Diagnosing Communication Disorders in Culturally and Linguistically Diverse Students
The ERIC Clearinghouse on Disabilities and Gifted Education (ERIC EC)
ERIC EC Digest #E650
Author: Catherine Crowley
The disproportionate referral of bilingual and culturally diverse students to special education and related services is a pressing challenge in public school systems. Not only are unnecessary services a drain on resources, but they are harmful to children, taking them away from the classroom and inevitably stigmatizing them. In addition, an incorrect diagnosis may mean that a child does not receive the services he or she does need.
Accurate assessment of culturally and linguistically diverse students is difficult in any area. Assessing the speech and language skills of these students is even more challenging. The evaluator must make the crucial differential diagnosis between a communication disorder and something else. This "something else" could have a cultural basis, such as a mismatch between demands of school and home, or a linguistic basis, such as evidence of the normal process of second language acquisition or speaking a non-standard dialect of English. This digest describes the current preferred practice in the assessment of communication disorders in culturally and linguistically diverse students.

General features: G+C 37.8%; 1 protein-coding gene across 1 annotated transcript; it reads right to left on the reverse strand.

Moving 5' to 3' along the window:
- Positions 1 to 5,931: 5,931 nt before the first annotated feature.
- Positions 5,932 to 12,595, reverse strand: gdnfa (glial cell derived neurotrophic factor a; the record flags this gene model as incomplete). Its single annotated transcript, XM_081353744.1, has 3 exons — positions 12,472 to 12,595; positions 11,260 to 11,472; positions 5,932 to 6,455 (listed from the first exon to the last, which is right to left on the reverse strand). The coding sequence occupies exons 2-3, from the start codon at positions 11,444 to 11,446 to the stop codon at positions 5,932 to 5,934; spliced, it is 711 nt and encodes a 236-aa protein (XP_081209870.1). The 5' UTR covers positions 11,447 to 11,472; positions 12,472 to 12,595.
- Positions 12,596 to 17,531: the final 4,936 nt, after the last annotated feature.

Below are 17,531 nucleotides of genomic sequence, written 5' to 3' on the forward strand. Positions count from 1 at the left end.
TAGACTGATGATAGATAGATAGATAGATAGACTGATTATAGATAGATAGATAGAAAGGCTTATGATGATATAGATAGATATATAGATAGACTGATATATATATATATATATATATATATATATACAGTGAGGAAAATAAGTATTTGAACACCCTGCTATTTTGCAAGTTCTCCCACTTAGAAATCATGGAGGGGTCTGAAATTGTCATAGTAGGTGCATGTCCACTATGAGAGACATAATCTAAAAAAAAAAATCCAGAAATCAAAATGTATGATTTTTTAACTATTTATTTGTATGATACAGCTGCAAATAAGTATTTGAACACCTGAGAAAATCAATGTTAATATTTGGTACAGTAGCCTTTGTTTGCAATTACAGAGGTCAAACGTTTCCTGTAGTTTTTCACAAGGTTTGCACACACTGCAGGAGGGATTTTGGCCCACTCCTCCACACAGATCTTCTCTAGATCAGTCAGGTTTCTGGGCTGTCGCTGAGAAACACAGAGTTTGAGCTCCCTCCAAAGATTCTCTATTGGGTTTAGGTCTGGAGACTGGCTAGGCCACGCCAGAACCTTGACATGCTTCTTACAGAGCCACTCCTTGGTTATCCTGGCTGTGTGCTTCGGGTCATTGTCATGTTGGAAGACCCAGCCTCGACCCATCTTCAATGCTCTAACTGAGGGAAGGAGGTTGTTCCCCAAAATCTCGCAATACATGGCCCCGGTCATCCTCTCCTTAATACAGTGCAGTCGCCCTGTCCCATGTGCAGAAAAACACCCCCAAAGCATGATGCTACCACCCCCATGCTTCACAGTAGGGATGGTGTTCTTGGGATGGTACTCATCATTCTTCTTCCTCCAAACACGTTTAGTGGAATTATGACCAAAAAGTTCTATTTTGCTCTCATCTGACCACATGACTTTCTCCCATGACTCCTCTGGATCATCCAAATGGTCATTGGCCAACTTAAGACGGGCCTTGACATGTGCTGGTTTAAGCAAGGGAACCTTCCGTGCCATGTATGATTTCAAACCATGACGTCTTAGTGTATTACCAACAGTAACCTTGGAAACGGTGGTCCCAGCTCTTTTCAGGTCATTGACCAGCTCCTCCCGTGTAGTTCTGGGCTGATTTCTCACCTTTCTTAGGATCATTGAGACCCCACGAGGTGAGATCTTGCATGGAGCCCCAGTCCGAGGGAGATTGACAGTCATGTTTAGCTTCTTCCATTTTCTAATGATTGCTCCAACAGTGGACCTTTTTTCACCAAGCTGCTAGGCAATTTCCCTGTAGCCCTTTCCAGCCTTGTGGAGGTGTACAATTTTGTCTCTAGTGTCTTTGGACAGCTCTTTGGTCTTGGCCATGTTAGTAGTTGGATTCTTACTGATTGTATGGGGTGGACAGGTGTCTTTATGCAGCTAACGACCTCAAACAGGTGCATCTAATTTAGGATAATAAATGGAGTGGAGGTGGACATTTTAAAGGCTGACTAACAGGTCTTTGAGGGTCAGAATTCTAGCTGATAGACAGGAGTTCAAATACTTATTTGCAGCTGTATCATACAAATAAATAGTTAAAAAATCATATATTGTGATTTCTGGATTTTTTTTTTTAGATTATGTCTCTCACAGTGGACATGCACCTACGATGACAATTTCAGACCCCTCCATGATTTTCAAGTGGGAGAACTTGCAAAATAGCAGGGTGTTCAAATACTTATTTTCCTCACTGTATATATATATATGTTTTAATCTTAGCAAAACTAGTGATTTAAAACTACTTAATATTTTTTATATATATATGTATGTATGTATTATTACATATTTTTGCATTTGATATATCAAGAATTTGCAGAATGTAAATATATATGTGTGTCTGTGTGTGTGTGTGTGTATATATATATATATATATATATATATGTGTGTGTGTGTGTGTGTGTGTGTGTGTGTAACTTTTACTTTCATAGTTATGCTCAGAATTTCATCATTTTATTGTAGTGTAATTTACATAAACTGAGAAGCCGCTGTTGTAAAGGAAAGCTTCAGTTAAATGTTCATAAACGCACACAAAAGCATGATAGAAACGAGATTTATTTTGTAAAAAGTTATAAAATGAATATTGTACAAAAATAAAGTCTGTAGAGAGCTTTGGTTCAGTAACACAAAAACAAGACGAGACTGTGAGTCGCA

What qualifies as a communication disorder?
For any student, communication skills are disordered if they deviate sufficiently from the norms and expectations of the student's speech community.
The challenge with culturally and linguistically diverse students is that many of the traditional assessment tools and benchmarks are not based upon their speech communities. Instead, they generally are based upon the "mainstream" or "standard" dialect of American English, known as "Standard American English" (SAE). (This dialect is often identified as the one spoken by newscasters or in educational settings.) While it is critical that students acquire this dialect, evaluators cannot identify students with a communication disorder because they speak a different dialect.
Why not use test scores to identify a communication disorder?
The limitations of speech and language tests in accurately discriminating typical and impaired language speakers of SAE are widely known (McCauley & Swisher, 1984). So, before reporting any test scores, the evaluator analyzes the test's quality and applicability. To do this, the evaluator considers:
An analysis of the quality and applicability of currently available tests reveals that none meets acceptable standards (McCauley & Swisher, 1984). The use of scores derived from such tests causes inaccurate identification of students with communication disorders, which has "serious" "social consequences" (Plante & Vance, 1994, p. 21).
With English language learners, the use of translated versions of speech and language tests pose even greater problems. For example, many translations provide word-for-word translations which do not account for a lack of equivalent linguistic forms in the second language. Additionally, translated tests do not consider the effects of second language acquisition on a student's performance. As a result, scores from these translated versions should not be used to diagnose a communication disorder.